Fort Union National Monument, on the Old Santa Fe Trail, about an hour and a half north or Santa Fe, makes a great day-trip for history buffs.
Sitting on a bench at Fort Union National Monument, except for the occasional gusts of wind, it’s so quiet you could hear a pin drop. What a difference time makes. One hundred and fifty years ago, in the middle of the Civil War, the fort, on the Santa Fe Trail, was a bustling hive or humans and animals, comings and goings. As a reminder of the past, there’s periodic bugling, (through the PA system, now, as there would have been when the fort was more than an adobe skeleton on the prairie.
The fort, built in 1851, sat at the junction of the Mountain and Cimarron Branches of the Santa Fe Trail. In its heyday, Fort Union was a Territorial-style oasis on the long and dusty trail that started in Missouri and terminated in Santa Fe. Traders brought the every-day needs of settlers in the new territory; food, fabric, pots and pans and other goods not available in New Mexico. Going east, they carried furs, gold bullion and mules. It was also a step to securing access to Pacific ports.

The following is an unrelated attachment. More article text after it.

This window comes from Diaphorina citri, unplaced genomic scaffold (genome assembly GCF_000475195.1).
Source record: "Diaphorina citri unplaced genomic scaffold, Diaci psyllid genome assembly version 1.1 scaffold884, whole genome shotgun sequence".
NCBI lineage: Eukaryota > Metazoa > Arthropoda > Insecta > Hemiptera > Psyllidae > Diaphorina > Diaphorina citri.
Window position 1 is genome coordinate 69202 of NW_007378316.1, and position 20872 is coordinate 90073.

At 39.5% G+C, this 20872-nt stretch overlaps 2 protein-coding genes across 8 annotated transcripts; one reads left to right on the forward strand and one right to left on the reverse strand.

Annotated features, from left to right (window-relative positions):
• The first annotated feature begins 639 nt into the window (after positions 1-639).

The Fort Union Depot was charged with supplying the forts around the southwest and military encampments along the Santa Fe Trail and near reservations.
During the Civil War, Fort Union sent out patrols and provided escorts for wagon trains heading south. Confederate troops based in Texas ,wanting access to Colorado gold and to the Pacific, were a real threat.
Enlisted men weren’t generally allowed to marry, but there was an exception. An army creates a lot of dirty laundry. If their prospective wives were willing to be laundresses, they were granted permission to wed. Enlisted couples were given a single room heated by a fireplace, extremely cold in winter and blisteringly hot in summer. Single men lived in communal barracks.
Officers were allowed to marry and bring their wives and children to live in this barren outpost. One of the most poignant photos at the Fort is of a family in their “parlor” with a piano. That piano had to journey from Missouri on a wagon. Things we take for granted were extreme luxuries at Fort Union.
With the expansion of the railroads and more peaceful times out west, Fort Union became obsolete. It was closed in 1891, forty years after it opened.
Today, the skeletons of the adobe buildings stand silhouetted against the big sky with the Sangre de Christo Mountains rising to the west and the prairie to the east a silent testament to the wild west and the Santa Fe Trail.
If you go
Fort Union is on State Highway NM 161 eight miles west of I-25 . The site is open daily (except Thanksgiving Christmas and New Year’s Day); admission is free. Winter hours, which run from from Labor Day to Memorial Day are 8am to 4pm and summer hours from Memorial Day to Labor Day are 8am to 5pm.